Image – Left: Candidate Ro Khanna / Right: Congressman Mike Honda
Incumbent Democratic U.S. Representative Mike Honda has been a popular fixture in the House of Representatives since his first election in 2000. He has not been seriously challenged for the seat since, usually drawing upwards of 70 percent of the popular vote each election.
This does have its advantages for constituents. A well-liked representative allows for less time campaigning and fundraising, and more time in the capitol.
However, the nonpartisan top-two primary now presents the prospect of competition in these “safe” districts. In California’s 17th District, Democratic candidate Ro Khanna is providing an ample amount of competition for Honda.
Khanna leaped into the race with substantial support from many of the large players in Silicon Valley’s famous technology sector. Consequently, he’s done so without a dollar from a political action committee (PAC).
Honda has countered by showcasing his support and influence in Washington D.C., sporting endorsements from President Barack Obama, Vice President Joe Biden, and House Minority Leader Nanci Pelosi, among others.
Of added interest to the campaign is that this district sits on the currently explosive fault line between the technology industry and the government. Nowhere is the cross section of politics and technology more prevalent than the 17th District, which boasts companies such as Facebook, Google, Yahoo, and Apple. Likewise, revelations about the government’s intrusion of individual’s private cyber information have led more political watchers to the district.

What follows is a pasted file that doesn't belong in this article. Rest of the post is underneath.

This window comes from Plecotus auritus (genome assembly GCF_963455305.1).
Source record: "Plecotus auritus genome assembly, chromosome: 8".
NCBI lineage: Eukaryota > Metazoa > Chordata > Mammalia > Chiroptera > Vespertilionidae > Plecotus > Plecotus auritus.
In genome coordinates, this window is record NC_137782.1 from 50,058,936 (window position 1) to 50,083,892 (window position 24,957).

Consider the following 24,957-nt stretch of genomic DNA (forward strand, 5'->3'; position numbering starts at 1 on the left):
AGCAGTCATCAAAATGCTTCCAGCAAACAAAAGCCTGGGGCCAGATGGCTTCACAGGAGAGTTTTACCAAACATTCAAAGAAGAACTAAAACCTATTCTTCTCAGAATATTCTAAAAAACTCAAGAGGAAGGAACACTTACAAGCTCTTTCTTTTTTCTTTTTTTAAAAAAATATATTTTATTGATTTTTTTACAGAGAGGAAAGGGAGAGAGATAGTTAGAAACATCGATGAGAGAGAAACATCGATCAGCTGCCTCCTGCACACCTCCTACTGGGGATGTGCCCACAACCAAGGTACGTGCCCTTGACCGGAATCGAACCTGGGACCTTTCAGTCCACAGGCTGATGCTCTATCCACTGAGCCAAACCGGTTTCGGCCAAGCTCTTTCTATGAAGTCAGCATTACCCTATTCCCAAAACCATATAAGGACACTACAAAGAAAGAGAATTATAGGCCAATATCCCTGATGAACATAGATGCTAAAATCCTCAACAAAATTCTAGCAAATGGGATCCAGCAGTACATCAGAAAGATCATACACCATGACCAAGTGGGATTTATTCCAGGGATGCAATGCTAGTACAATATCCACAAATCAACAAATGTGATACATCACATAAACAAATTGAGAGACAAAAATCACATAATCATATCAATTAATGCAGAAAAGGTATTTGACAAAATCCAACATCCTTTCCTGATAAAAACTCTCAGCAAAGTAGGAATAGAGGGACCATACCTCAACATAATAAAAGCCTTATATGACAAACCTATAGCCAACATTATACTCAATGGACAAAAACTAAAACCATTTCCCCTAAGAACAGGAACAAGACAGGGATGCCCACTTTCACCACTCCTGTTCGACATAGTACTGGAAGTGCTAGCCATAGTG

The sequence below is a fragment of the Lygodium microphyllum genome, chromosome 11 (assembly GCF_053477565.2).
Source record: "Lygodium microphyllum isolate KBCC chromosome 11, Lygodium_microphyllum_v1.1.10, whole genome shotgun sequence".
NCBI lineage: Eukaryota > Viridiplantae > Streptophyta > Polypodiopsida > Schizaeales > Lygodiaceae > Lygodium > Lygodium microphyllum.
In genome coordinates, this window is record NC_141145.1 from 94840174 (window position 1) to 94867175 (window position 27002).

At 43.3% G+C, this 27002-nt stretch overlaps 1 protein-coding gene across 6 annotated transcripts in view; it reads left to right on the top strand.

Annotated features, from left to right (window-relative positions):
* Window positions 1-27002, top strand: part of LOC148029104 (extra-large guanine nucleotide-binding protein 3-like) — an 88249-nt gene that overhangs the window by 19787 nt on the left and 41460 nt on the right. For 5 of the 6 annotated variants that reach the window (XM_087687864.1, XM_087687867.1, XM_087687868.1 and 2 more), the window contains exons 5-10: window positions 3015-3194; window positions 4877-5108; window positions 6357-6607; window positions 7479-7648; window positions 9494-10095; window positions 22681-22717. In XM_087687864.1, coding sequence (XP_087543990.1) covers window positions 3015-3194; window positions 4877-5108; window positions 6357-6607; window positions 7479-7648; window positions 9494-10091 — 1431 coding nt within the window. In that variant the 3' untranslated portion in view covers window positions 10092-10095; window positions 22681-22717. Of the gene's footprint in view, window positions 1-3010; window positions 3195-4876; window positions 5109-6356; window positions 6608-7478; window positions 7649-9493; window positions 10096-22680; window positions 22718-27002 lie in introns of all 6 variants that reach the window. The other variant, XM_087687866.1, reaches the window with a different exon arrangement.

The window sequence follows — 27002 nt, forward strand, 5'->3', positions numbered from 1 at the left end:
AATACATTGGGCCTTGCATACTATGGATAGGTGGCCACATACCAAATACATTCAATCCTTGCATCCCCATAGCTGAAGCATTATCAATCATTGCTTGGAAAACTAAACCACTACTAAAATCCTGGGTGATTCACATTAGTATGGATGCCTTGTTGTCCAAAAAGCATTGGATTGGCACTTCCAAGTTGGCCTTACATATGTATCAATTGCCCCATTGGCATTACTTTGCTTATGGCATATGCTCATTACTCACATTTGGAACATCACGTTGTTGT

Independents and Republicans now have more of a voice when determining which likely candidate they support, as chances of electing a non-Democrat in this district are low. But, the climate and challenges posed by this breed of election are new.
Both Khanna and Honda weighed in:
What are the challenges you face in running against a fellow Democrat? Does this change the way you interact with voters of differing political affiliations?
“Competition is fundamental to the Democratic process and it elevates our ideas and holds our elected leaders accountable.
No incumbent Congressman, Democrat or Republican, should be immune from competition. That’s part of the problem with our politics today; folks get elected to these seats and remain there forever; while the world is going through profound changes, our politics remains the same. The people I speak with in the district feel that Congress isn’t working and it’s time for people with new ideas who are willing to challenge the status quo.
Ultimately, the people of the 17th District will decide who best represents them in Congress and I believe in giving voters in the 17th district that choice.”
“I will work hard to earn the support and votes of everyone in the 17th Congressional District regardless of political affiliation. This has been the case in every election I have run for, and it is no different in my current re-election campaign.”
The race for California’s 17th District in 2014 will be an interesting one to watch as the two frontrunners are Democrats. It has implications on how intra-party competition can impact the effectiveness of the democratic process. It will also determine who will represent arguably the most techno-political region in the nation.